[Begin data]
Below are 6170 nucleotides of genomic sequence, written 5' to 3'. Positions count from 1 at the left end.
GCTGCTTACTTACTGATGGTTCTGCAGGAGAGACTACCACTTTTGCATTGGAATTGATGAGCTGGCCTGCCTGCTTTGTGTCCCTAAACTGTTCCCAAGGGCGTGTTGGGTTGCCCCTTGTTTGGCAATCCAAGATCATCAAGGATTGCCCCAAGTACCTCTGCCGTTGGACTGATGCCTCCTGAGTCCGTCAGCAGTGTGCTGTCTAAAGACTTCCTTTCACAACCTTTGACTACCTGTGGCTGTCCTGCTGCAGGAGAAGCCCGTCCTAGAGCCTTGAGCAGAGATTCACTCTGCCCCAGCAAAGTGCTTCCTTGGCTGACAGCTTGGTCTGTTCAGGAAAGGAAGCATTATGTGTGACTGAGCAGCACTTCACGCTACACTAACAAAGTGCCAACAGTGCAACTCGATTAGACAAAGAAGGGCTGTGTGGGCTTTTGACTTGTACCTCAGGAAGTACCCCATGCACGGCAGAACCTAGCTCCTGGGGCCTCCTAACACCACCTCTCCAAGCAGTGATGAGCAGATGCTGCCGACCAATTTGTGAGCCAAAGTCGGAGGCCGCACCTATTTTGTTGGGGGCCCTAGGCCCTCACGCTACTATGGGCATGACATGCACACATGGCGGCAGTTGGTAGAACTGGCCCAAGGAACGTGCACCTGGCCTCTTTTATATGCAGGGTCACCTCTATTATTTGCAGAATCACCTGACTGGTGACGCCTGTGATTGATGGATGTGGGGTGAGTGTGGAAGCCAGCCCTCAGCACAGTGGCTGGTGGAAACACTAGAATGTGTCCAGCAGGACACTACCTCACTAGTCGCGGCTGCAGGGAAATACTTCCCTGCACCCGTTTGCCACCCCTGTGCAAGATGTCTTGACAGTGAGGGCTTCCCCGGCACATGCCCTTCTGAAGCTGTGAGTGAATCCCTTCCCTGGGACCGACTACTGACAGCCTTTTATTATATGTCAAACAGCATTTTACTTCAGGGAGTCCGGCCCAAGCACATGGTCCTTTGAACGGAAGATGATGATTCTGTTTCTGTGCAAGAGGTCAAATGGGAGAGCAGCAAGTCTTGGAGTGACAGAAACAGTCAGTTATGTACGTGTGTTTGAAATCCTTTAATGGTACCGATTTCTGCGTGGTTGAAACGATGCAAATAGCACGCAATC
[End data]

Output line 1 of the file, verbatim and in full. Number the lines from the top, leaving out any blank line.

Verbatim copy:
Below are 6170 nucleotides of genomic sequence, written 5' to 3'. Positions count from 1 at the left end.